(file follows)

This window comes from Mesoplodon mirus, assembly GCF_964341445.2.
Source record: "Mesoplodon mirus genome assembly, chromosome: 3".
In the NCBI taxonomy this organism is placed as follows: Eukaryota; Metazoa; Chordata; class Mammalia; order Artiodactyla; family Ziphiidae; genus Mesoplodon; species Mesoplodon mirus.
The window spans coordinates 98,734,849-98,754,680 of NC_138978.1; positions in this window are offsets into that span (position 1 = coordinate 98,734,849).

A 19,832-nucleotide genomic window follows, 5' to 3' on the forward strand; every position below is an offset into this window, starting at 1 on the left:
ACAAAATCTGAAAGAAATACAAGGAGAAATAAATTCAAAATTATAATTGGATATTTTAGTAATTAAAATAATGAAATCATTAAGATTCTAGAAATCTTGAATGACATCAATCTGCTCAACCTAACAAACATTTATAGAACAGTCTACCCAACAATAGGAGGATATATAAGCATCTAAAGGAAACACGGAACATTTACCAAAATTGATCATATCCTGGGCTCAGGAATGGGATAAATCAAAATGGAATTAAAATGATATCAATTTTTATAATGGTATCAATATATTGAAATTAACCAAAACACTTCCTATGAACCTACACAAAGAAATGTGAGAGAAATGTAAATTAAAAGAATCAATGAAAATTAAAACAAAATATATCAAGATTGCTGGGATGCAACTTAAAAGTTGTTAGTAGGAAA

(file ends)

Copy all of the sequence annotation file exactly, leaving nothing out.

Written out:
This window comes from Mesoplodon mirus, assembly GCF_964341445.2.
Source record: "Mesoplodon mirus genome assembly, chromosome: 3".
In the NCBI taxonomy this organism is placed as follows: Eukaryota; Metazoa; Chordata; class Mammalia; order Artiodactyla; family Ziphiidae; genus Mesoplodon; species Mesoplodon mirus.
The window spans coordinates 98,734,849-98,754,680 of NC_138978.1; positions in this window are offsets into that span (position 1 = coordinate 98,734,849).

A 19,832-nucleotide genomic window follows, 5' to 3' on the forward strand; every position below is an offset into this window, starting at 1 on the left:
ACAAAATCTGAAAGAAATACAAGGAGAAATAAATTCAAAATTATAATTGGATATTTTAGTAATTAAAATAATGAAATCATTAAGATTCTAGAAATCTTGAATGACATCAATCTGCTCAACCTAACAAACATTTATAGAACAGTCTACCCAACAATAGGAGGATATATAAGCATCTAAAGGAAACACGGAACATTTACCAAAATTGATCATATCCTGGGCTCAGGAATGGGATAAATCAAAATGGAATTAAAATGATATCAATTTTTATAATGGTATCAATATATTGAAATTAACCAAAACACTTCCTATGAACCTACACAAAGAAATGTGAGAGAAATGTAAATTAAAAGAATCAATGAAAATTAAAACAAAATATATCAAGATTGCTGGGATGCAACTTAAAAGTTGTTAGTAGGAAA